Fincher has shot the film so that it looks, sounds, feels and smells like it was made at the time Citizen Kane was: the early 1940s. It’s a startling experience. From the contrast of the black and white images, to the (simulated, I suppose) grain of the film, to the period-appropriate fade-outs, to the fun inclusion of cue blips – those strange circles in the upper right corner of the screen that appear in old movies to alert the projectionist to a reel change – Fincher and his cinematographer Erik Messerschmidt nail the aesthetic of the period, and the sound design follows suit. But there’s more to the film’s 1941faux-verisimilitude: the screenplay itself is constructed as it might have been then, and thus is it acted. Every actor in the film is, essentially, giving the performance they would have given in 1941, before the naturalistic ‘method’ stormed in. The whole enterprise is highly stylised, and it totally works. Once you’re in – a process that took mere minutes for me – you’re in. The style remains but it’s never an obstacle, obstruction nor irritant: form follows function, beautifully.
All that clever acting is excellent acting, too. Gary Oldman makes Mank a gloriously happy alcoholic, steering clear of many of the type’s trappings. It’s not a flashy performance but a stable one, Mank as hero of his own story, which he was. This is not a take-down, and Oldman’s performance is not a grotesque: he, and the film, like Mank, and so do we. He’s talented, generous, idealistic and, most importantly, true to himself, something recognised in him by others.
Amanda Seyfried delivers a career-best performance as Davies, Hearst’s young mistress. Charles Dance plays Hearst not as a monster but simply a master – of his domain, of men, of his mistress – and subverts our sympathies in the process. There are fine performance from Arliss Howard as Louis B. Mayer, Sam Troughton as Houseman, and Tom Burke, from The Souvenir, as Welles. But the character sharing the most scenes with Mank is Rita, a young woman employed to attend to him – and keep an eye on him – as he writes Kane; she’s played by Lily Collins, superbly. She’s Emily in Paris, too, but I’ll take Rita in Victorville, where she and Mank co-exist.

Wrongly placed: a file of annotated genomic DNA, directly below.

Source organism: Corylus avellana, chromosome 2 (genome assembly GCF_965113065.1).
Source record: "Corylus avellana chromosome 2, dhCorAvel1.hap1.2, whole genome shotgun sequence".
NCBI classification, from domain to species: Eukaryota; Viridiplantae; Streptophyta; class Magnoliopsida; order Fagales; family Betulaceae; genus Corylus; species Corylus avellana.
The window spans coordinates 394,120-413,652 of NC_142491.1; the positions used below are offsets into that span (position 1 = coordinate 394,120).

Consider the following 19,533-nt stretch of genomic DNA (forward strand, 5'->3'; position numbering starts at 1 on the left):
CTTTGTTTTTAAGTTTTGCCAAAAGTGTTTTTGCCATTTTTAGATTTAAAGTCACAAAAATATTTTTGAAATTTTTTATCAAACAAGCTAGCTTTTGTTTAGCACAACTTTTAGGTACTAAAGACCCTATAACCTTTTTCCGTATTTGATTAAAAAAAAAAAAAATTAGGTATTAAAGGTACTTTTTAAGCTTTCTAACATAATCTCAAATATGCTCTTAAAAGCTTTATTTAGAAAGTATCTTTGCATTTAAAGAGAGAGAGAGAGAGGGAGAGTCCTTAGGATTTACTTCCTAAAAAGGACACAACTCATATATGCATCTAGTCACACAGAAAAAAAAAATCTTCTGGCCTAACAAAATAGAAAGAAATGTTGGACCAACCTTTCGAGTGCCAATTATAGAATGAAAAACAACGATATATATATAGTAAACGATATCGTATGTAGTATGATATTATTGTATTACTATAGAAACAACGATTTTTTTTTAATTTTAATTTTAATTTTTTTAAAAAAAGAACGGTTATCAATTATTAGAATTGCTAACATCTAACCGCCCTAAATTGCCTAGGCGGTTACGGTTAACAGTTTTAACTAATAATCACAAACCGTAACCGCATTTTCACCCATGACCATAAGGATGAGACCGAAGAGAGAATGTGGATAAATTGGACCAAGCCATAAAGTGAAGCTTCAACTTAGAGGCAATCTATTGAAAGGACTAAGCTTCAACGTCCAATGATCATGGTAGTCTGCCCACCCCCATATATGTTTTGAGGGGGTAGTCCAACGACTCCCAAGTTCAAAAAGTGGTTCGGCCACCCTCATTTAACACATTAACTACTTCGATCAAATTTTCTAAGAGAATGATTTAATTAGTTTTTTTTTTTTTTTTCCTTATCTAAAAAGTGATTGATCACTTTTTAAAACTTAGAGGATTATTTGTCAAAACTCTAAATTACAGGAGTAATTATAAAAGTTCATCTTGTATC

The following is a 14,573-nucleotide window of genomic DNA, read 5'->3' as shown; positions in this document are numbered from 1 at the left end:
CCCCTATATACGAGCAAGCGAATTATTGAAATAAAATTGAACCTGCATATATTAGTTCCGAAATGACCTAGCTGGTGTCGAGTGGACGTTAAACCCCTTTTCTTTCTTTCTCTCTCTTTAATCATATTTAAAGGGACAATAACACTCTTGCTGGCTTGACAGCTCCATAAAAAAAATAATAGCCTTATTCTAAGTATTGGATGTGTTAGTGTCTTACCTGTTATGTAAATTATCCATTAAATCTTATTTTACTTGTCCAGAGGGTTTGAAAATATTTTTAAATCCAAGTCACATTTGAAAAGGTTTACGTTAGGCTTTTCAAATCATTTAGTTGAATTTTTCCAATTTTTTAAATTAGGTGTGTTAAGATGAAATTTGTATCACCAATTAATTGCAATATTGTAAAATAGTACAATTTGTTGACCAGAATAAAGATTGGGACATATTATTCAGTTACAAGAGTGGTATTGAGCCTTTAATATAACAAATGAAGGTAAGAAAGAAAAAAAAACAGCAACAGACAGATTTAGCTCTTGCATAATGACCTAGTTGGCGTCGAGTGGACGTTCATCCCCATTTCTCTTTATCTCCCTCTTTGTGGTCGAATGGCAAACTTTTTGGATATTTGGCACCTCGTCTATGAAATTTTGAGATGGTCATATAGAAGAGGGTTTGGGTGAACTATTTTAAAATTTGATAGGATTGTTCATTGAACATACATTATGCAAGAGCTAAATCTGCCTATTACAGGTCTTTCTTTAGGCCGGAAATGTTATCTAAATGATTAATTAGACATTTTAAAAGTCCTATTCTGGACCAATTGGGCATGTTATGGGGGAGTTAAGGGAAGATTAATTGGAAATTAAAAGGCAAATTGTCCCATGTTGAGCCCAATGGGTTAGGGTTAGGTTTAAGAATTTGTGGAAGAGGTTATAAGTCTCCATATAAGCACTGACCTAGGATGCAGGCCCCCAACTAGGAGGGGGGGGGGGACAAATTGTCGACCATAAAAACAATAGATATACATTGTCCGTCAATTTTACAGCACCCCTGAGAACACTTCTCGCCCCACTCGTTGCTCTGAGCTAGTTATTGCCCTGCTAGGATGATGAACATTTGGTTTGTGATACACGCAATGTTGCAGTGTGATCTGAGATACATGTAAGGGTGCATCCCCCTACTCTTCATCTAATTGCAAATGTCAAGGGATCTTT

Mank is one of the films of the year. It’s surprisingly gentle, loving, calm and graceful. It takes you to another world. Five hours after leaving the cinema, I’m still kind of there. It’s my happy place, and Mank is, for me, a feel-good movie, one made like they used to.
It is a truth somewhat universally acknowledged that Stop Making Sense, Jonathan Demme’s 1984 Talking Heads concert film, is the coolest movie ever made. It’s just perfect: energetic, joyous, polished yet spontaneous, cerebral yet earthily sweaty. It makes you think and dance, and David Byrne is just the nerdiest and the coolest.
He still is, and now Spike Lee documents him in concert again (with a different, purpose-built band) in a Broadway theatre. All the above adjectives still describe the new show, and once again, Byrne demonstrates his profound ability to turn a theatre full of strangers into a community. He creates a secular church, with his greatest hits as gospel, and his parishioners raise their arms. You will too. This is an hour and forty-five minutes of joyous energy. Created, performed and filmed before the US election, there’s a strong political edge, particularly urging the audience to vote. Now that they have, we can relax a little, and enjoy the music.